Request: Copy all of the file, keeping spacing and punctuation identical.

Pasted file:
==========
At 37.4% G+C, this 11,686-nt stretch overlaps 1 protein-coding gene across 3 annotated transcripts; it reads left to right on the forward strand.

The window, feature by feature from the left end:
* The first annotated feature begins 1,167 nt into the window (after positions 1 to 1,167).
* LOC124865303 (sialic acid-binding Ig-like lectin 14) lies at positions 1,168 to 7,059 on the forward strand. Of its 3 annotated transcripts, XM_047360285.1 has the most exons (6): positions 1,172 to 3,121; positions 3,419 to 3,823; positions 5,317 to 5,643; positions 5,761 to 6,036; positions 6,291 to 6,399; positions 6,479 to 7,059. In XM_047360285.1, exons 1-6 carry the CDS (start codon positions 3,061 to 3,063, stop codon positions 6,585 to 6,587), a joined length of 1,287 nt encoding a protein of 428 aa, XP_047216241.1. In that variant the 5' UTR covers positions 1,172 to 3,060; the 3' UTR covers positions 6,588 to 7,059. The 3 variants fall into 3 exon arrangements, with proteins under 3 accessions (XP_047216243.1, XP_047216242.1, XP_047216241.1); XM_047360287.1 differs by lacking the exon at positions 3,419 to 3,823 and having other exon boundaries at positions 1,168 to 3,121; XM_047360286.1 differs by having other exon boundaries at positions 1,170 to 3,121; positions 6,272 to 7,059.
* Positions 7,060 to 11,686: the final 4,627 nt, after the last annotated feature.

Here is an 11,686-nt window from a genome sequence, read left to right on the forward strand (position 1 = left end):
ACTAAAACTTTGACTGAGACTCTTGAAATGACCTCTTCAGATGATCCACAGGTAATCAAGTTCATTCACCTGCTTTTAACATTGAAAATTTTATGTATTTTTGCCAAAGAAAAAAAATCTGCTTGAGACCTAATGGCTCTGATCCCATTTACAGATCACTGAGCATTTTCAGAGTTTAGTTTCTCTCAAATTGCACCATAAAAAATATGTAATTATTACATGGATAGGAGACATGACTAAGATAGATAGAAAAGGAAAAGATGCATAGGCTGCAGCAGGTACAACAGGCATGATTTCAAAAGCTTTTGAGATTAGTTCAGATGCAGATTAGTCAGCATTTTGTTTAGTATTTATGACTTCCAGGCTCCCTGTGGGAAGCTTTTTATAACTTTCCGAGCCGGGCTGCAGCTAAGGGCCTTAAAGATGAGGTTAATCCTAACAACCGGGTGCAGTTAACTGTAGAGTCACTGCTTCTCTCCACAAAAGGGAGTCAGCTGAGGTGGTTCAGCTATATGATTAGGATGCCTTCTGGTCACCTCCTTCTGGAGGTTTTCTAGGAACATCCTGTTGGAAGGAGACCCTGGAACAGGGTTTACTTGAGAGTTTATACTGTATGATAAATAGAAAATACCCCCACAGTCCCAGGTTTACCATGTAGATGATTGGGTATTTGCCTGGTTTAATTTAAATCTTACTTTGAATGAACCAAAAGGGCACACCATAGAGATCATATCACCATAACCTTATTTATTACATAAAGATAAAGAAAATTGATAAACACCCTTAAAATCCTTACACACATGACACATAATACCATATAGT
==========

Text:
At 37.4% G+C, this 11,686-nt stretch overlaps 1 protein-coding gene across 3 annotated transcripts; it reads left to right on the forward strand.

The window, feature by feature from the left end:
* The first annotated feature begins 1,167 nt into the window (after positions 1 to 1,167).
* LOC124865303 (sialic acid-binding Ig-like lectin 14) lies at positions 1,168 to 7,059 on the forward strand. Of its 3 annotated transcripts, XM_047360285.1 has the most exons (6): positions 1,172 to 3,121; positions 3,419 to 3,823; positions 5,317 to 5,643; positions 5,761 to 6,036; positions 6,291 to 6,399; positions 6,479 to 7,059. In XM_047360285.1, exons 1-6 carry the CDS (start codon positions 3,061 to 3,063, stop codon positions 6,585 to 6,587), a joined length of 1,287 nt encoding a protein of 428 aa, XP_047216241.1. In that variant the 5' UTR covers positions 1,172 to 3,060; the 3' UTR covers positions 6,588 to 7,059. The 3 variants fall into 3 exon arrangements, with proteins under 3 accessions (XP_047216243.1, XP_047216242.1, XP_047216241.1); XM_047360287.1 differs by lacking the exon at positions 3,419 to 3,823 and having other exon boundaries at positions 1,168 to 3,121; XM_047360286.1 differs by having other exon boundaries at positions 1,170 to 3,121; positions 6,272 to 7,059.
* Positions 7,060 to 11,686: the final 4,627 nt, after the last annotated feature.

Here is an 11,686-nt window from a genome sequence, read left to right on the forward strand (position 1 = left end):
ACTAAAACTTTGACTGAGACTCTTGAAATGACCTCTTCAGATGATCCACAGGTAATCAAGTTCATTCACCTGCTTTTAACATTGAAAATTTTATGTATTTTTGCCAAAGAAAAAAAATCTGCTTGAGACCTAATGGCTCTGATCCCATTTACAGATCACTGAGCATTTTCAGAGTTTAGTTTCTCTCAAATTGCACCATAAAAAATATGTAATTATTACATGGATAGGAGACATGACTAAGATAGATAGAAAAGGAAAAGATGCATAGGCTGCAGCAGGTACAACAGGCATGATTTCAAAAGCTTTTGAGATTAGTTCAGATGCAGATTAGTCAGCATTTTGTTTAGTATTTATGACTTCCAGGCTCCCTGTGGGAAGCTTTTTATAACTTTCCGAGCCGGGCTGCAGCTAAGGGCCTTAAAGATGAGGTTAATCCTAACAACCGGGTGCAGTTAACTGTAGAGTCACTGCTTCTCTCCACAAAAGGGAGTCAGCTGAGGTGGTTCAGCTATATGATTAGGATGCCTTCTGGTCACCTCCTTCTGGAGGTTTTCTAGGAACATCCTGTTGGAAGGAGACCCTGGAACAGGGTTTACTTGAGAGTTTATACTGTATGATAAATAGAAAATACCCCCACAGTCCCAGGTTTACCATGTAGATGATTGGGTATTTGCCTGGTTTAATTTAAATCTTACTTTGAATGAACCAAAAGGGCACACCATAGAGATCATATCACCATAACCTTATTTATTACATAAAGATAAAGAAAATTGATAAACACCCTTAAAATCCTTACACACATGACACATAATACCATATAGT